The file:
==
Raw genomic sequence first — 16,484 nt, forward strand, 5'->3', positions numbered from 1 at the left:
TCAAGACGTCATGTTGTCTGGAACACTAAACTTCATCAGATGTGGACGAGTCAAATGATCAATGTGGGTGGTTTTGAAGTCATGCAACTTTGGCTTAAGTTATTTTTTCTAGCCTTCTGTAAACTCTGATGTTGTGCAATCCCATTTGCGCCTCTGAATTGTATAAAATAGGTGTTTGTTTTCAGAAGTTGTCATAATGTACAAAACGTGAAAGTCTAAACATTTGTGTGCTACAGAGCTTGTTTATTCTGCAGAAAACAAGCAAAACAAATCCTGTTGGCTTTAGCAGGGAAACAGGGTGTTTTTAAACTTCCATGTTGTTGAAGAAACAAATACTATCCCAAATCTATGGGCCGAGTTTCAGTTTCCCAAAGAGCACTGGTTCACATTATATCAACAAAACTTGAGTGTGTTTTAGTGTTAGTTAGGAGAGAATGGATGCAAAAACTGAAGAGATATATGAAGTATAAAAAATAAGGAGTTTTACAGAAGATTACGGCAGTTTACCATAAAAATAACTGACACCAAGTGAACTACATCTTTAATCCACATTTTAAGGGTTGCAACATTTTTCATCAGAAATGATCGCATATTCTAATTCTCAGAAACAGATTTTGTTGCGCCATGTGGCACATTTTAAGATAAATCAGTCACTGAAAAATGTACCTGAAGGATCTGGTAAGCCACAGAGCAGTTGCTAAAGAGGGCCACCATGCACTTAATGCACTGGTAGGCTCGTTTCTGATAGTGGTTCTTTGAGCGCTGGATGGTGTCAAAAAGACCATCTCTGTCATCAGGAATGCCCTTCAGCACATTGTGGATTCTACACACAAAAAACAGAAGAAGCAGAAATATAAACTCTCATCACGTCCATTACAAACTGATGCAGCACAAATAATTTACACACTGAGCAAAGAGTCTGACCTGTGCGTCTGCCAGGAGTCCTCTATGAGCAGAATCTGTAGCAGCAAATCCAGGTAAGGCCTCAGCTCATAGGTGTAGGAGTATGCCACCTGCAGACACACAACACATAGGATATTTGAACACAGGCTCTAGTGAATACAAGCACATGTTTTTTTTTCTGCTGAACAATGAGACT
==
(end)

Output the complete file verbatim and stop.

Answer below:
Raw genomic sequence first — 16,484 nt, forward strand, 5'->3', positions numbered from 1 at the left:
TCAAGACGTCATGTTGTCTGGAACACTAAACTTCATCAGATGTGGACGAGTCAAATGATCAATGTGGGTGGTTTTGAAGTCATGCAACTTTGGCTTAAGTTATTTTTTCTAGCCTTCTGTAAACTCTGATGTTGTGCAATCCCATTTGCGCCTCTGAATTGTATAAAATAGGTGTTTGTTTTCAGAAGTTGTCATAATGTACAAAACGTGAAAGTCTAAACATTTGTGTGCTACAGAGCTTGTTTATTCTGCAGAAAACAAGCAAAACAAATCCTGTTGGCTTTAGCAGGGAAACAGGGTGTTTTTAAACTTCCATGTTGTTGAAGAAACAAATACTATCCCAAATCTATGGGCCGAGTTTCAGTTTCCCAAAGAGCACTGGTTCACATTATATCAACAAAACTTGAGTGTGTTTTAGTGTTAGTTAGGAGAGAATGGATGCAAAAACTGAAGAGATATATGAAGTATAAAAAATAAGGAGTTTTACAGAAGATTACGGCAGTTTACCATAAAAATAACTGACACCAAGTGAACTACATCTTTAATCCACATTTTAAGGGTTGCAACATTTTTCATCAGAAATGATCGCATATTCTAATTCTCAGAAACAGATTTTGTTGCGCCATGTGGCACATTTTAAGATAAATCAGTCACTGAAAAATGTACCTGAAGGATCTGGTAAGCCACAGAGCAGTTGCTAAAGAGGGCCACCATGCACTTAATGCACTGGTAGGCTCGTTTCTGATAGTGGTTCTTTGAGCGCTGGATGGTGTCAAAAAGACCATCTCTGTCATCAGGAATGCCCTTCAGCACATTGTGGATTCTACACACAAAAAACAGAAGAAGCAGAAATATAAACTCTCATCACGTCCATTACAAACTGATGCAGCACAAATAATTTACACACTGAGCAAAGAGTCTGACCTGTGCGTCTGCCAGGAGTCCTCTATGAGCAGAATCTGTAGCAGCAAATCCAGGTAAGGCCTCAGCTCATAGGTGTAGGAGTATGCCACCTGCAGACACACAACACATAGGATATTTGAACACAGGCTCTAGTGAATACAAGCACATGTTTTTTTTTCTGCTGAACAATGAGACT